It was upsetting to see Bernie Sanders and Elizabeth Warren in a dispute that could only hurt the chances of one of them becoming their party’s presidential nominee.  I mostly blame Warren, who is my preferred candidate.  Whatever Bernie said to her in that private conversation, it didn’t need to flare up into a public controversy.  Warren could and should have shut down the matter immediately by following up those initial press reports by saying, “This is a distraction from the real issues, and I’m not going to comment further.”  That she chose not to fuels the reasonable suspicion that she contrived this spat, playing the gender card, in order to reverse the recent trend in the polls favoring Bernie over her.  Not an admirable showing by Warren.

Anyway, there is nothing inherently sexist about the belief that a woman cannot be elected POTUS.  Valid or not, it may simply reflect a pessimistic view of the American electorate. My own answer to the question “Can a woman be elected POTUS?” is “Yes, but…” The “but” being that she does face something of a handicap that a man does not.  After all, if you believe that sexist attitudes are still significantly present in America, then you cannot believe that it makes no difference whatsoever whether a candidate for our highest office is a man or a woman.  The question is, how great is the gender disadvantage?

Last year I cited a poll that provides an initial, very imperfect answer to that question.  Asked whether they could support a candidate for president belonging to a variety of social categories, 94% of respondents said they could support a woman.   That leaves 6% who presumably would not. Since people are known to lie to pollsters to hide their socially disapproved attitudes or behavior, it is likely that the percent of voters who would be ill-disposed to a female candidate would exceed 6%.  So, we’re talking about a real handicap, but certainly not an insurmountable one.  There’s a good chance that most of the 6%+ who would shun a woman candidate would in any case vote Republican.

The more critical question for Democrats and especially progressives is “Can a self-proclaimed socialist be elected POTUS?” It’s a question nobody is asking, probably because Democrats don’t want to be accused of red-baiting* Bernie Sanders. But in that same poll, only 47% of respondents said they would vote for a socialist. There are other polls, of course, that show Sanders beating Trump in the national popular vote, but do all of those potential Sanders voters know that he calls himself a socialist?  How would they respond to the predictable GOP smear campaign based on Trump’s promise that the US would never be a socialist country?  My own answers to these questions tell me that if we are to gamble on a progressive nominee for president, Warren is the better bet than Sanders.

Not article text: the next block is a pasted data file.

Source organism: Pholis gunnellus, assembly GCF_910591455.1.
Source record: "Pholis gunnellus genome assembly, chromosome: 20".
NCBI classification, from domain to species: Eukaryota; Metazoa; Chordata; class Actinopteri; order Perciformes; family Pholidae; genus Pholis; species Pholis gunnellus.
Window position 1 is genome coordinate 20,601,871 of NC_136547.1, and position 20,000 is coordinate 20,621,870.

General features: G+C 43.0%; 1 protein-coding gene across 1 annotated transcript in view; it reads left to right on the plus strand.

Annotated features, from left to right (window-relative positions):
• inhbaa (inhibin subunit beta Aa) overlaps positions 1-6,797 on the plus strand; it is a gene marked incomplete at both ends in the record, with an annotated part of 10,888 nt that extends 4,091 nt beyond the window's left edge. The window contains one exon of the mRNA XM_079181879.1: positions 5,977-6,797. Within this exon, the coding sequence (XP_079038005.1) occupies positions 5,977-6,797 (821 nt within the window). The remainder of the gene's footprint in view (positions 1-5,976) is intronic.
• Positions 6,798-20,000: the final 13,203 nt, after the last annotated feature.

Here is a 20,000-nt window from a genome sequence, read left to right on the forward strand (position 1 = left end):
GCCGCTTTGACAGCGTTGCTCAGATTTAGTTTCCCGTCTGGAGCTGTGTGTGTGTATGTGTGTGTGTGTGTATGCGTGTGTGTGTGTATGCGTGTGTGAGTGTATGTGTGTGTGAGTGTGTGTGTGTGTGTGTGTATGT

* For younger readers not familiar with this term, it refers to the practice, during our decades-long Cold War obsession with communism, of smearing leftists of all stripes as somehow giving aid and comfort to the enemy.



  1. Ronald Bleier January 18, 2020 at 10:00 pm

    Thanks, Tony. Well said.
    I leaned toward Warren until lately and now of the two I’d choose Sanders. Among other things I have the feeling that he’d stand up more against the National Security State, aka, CIA.
    Yeah, Warren pulled a nasty bit probably for the reason that you said that Sanders was climbing.

  2. Art Schmidt January 19, 2020 at 3:17 am

    A man and a woman have a conversation; a year later their memories of it differ. Every voter in the world has had that experience and would accept it instantly as the most obvious explanation for the current disagreement. The squabble would be forgotten. But Warren and Sanders have chosen to call each other liars instead. A gift to Trump, and maybe to Biden. I share your distress.

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